Buttigieg Urges Norfolk Southern to Support More Safety Regulation After Ohio Derailment

Buttigieg Urges Norfolk Southern to Support More Safety Regulation After Ohio Derailment
Transportation Secretary Pete Buttigieg speaks at the Baltimore and Potomac (B&P) Tunnel North Portal in Baltimore on Jan. 30, 2023. (Drew Angerer/Getty Images)

Transportation Secretary Pete Buttigieg called on railway company Norfolk Southern on Sunday to support more industry regulations aimed at improving safety standards amid growing concerns about the environmental impacts of the company’s train derailment in East Palestine, Ohio.

“Norfolk Southern and your industry must demonstrate that you will not seek to supercharge profits by resisting higher standards that could benefit the safety of workers and the safety of American communities,” Buttigieg wrote in a letter to Norfolk Southern President and CEO Alan Shaw of stalled Obama-era regulations for railway companies.

“This is the right time for Norfolk Southern to take a leadership position within the rail industry, shifting to a posture that focuses on supporting, not thwarting, efforts to raise the standard of U.S. rail safety regulation.”

In the letter, the secretary also he would also be calling on Congress to increase the $225,455 cap on fines for breaches of railway safety laws, as well as announcing several steps to “immediately improve rail safety for workers and communities.”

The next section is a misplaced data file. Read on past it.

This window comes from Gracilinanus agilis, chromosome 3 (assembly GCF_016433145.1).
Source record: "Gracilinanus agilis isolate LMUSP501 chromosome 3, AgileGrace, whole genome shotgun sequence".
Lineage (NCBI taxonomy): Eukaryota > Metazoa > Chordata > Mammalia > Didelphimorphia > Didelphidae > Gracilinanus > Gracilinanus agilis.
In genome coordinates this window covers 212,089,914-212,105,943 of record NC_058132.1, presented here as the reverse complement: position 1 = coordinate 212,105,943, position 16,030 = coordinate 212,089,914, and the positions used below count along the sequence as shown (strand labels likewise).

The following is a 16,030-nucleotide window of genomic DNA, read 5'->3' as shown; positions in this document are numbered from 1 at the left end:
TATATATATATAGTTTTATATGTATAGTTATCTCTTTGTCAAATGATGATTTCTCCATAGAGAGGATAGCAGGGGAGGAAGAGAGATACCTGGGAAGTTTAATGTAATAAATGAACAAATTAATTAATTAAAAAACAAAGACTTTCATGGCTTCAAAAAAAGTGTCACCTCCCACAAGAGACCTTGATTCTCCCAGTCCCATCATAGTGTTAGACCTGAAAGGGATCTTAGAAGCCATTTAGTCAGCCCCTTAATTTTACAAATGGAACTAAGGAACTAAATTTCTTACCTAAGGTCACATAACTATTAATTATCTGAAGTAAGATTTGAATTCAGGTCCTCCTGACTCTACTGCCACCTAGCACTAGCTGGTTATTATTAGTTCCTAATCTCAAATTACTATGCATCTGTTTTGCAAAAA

Buttigieg has been facing mounting criticism from local officials, East Palestine residents, and lawmakers on both sides of the aisle over his handling of the Feb. 3 derailment.

ohio train derail
A general view as members of the U.S. Environmental Protection Agency (EPA) (not pictured) inspect the site of a train derailment of hazardous material in East Palestine, Ohio, on Feb. 16, 2023. (Alan Freed/Reuters)

Thousands of residents were evacuated on Feb. 6 for five days as fumes and smoke filled the air from an initial fire followed by controlled burns of vinyl chloride in five train carriages. A joint decision was made by Norfolk Southern and regulators to release the chemicals to prevent a catastrophic explosion of shrapnel as the carriage pressure relief devices had stopped working.

According to the National Transportation Safety Board, 38 cars of the 150-car train derailed. Out of 20 cars carrying hazardous or potentially hazardous chemicals, 11 derailed. Five of these held vinyl chloride—a known carcinogen—and others held hazardous ethylene glycol monobutyl ether, ethylhexyl acrylate, isobutylene, and butyl acrylate—all products used in the making of plastic products.

Initial investigations suggest an overheated wheel bearing was the cause of the accident.

Soon after the crash, emergency response crews reported chemical contamination in two local streams—Sulphur Run and Leslie Run—prompting the installation of booms and underflow dams to contain the flow of contaminated water.

A chemical plume of butyl acrylate was also detected in the Ohio River, although it has since dissipated, according to the OHIO EPA, which did testing for both butyl acrylate and vinyl chloride.